Minerals matter: How trace minerals can impact pollution

Improper sewage treatment and greenhouse gas emissions are leading to heavy pollution of water, soil and air, and some small-scale farms have been closed because of this pollution.

"This will require improved feed conversion, which will reduce damage to the environment without affecting the performance of the animal," said Li.

Inorganic trace minerals in feeds have contributed to this environmental pollution. Due to their low absorption rates, 80–90 percent of inorganic zinc and copper will generally be excreted by the animal, contaminating water and soil.

Organic trace minerals, however, are absorbed more readily. Alltech’s Total Replacement Technology™ is a groundbreaking approach to organic trace mineral nutrition. It features products such as Bioplex®, which includes copper, iron, zinc and manganese, and Sel-Plex®, which includes selenium. Compared to conventional inorganic minerals, these formulations are better absorbed, stored and utilized by the animal and are thus able to meet the higher nutrient needs of modern livestock for rapid growth, maximum reproductive performance and animal health. Additionally, because they are absorbed more readily, less is excreted into the environment.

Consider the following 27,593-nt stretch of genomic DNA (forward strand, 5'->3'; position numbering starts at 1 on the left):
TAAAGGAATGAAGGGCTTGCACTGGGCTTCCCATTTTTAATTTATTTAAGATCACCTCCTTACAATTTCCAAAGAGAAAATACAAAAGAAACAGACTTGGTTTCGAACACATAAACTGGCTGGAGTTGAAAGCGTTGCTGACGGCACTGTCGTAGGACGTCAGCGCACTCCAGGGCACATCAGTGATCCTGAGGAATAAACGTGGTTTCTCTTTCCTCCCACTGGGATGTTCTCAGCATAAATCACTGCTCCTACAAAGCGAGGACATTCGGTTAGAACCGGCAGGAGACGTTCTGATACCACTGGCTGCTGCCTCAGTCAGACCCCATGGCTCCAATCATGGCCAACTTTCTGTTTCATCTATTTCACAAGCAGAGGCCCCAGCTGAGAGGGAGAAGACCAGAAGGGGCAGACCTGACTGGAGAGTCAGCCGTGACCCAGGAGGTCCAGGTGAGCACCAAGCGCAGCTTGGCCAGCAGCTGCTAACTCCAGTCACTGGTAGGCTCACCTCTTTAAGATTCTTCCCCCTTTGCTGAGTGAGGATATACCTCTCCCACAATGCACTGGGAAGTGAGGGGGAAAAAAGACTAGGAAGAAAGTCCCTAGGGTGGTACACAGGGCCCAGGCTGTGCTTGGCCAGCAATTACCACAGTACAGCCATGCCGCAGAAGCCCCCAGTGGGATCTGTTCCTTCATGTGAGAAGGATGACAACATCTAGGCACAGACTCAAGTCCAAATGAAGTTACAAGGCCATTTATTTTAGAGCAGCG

Some Chinese feed companies are already using Alltech’s Total Replacement Technology. In addition to aiding in animal performance and health, many customers have noted it improves the smell of pig farms.
Published in Environment
July 26, 2017. Madison, NJ - Recently, Merck Animal Health (known as MSD Animal Health outside the USA and Canada) hosted its High Quality Poultry Congress (HQPC) for Europe and the Middle East in Prague, Czech Republic.

The main theme of this HQPC was “Broiler Production in the face of the Changing Consumer Landscape.” The Congress brought together experts from all over the world, who spoke about antibiotic free (ABF) production, nutritional health, hatchery management, animal welfare, and intestinal and respiratory disease control.